John brought a seasonal touch to October’s meeting with a
different twist to the Lancashire Witches’ story.
He opened his talk by explaining the Europe wide persecution of
women who were regarded as witches during the 15th to 17th
centuries. The name, witch, meaning ‘a wise one’, someone who
understood plants, knew their signatures and used them to heal
people and livestock.
He explained about the political and social condition of Britain
during those times and, in particular, the Pendle Forest area in
the early 17th century.
It was a difficult, indeed a dangerous, period for anyone such
as a witch to stand out for the wrong reasons. Women were
persecuted for nothing more than bringing attention to
themselves for reasons that now seem unfathomable to modern
The Pendle Forest area had 2 sets of wise ones, the women of the
Demdikes and the Chattocks familes.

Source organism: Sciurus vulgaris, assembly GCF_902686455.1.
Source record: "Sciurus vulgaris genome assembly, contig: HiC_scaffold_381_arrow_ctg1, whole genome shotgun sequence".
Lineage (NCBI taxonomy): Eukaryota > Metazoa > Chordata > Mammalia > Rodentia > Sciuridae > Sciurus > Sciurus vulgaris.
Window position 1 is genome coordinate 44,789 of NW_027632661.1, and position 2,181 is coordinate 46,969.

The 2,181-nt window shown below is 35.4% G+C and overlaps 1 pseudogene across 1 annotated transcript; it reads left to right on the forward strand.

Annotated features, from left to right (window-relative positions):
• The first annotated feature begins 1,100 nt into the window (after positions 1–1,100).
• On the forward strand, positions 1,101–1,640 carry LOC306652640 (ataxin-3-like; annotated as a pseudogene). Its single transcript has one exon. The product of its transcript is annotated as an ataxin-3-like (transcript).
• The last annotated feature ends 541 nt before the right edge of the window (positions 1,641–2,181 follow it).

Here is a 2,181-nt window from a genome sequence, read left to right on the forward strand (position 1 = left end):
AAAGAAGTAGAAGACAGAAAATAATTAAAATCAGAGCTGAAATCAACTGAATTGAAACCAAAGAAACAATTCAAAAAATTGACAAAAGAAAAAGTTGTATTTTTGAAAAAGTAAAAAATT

The downfall of the Pendle witches stemmed from an incident
between a member of the Demdike clan and a travelling pack man.
He, apparently, suffered a stroke and blamed the Demdikes for
Before the magistrates a situation arose where the grandmothers
of both clans condemn themselves by trying to outdo each other
with acts of witch craft. This led to trial at Lancaster where a
total of 10 people were tried, found guilty and executed.
Evidence from a 9 year old girl was considered that led to the
After lots of conjecture and ideas about locations and events
John’s conclusion was that the Pendle witches were well and
truly stitched up. And, for this he delivered a ‘not guilty
A thought provoking and, indeed, an entertaining talk.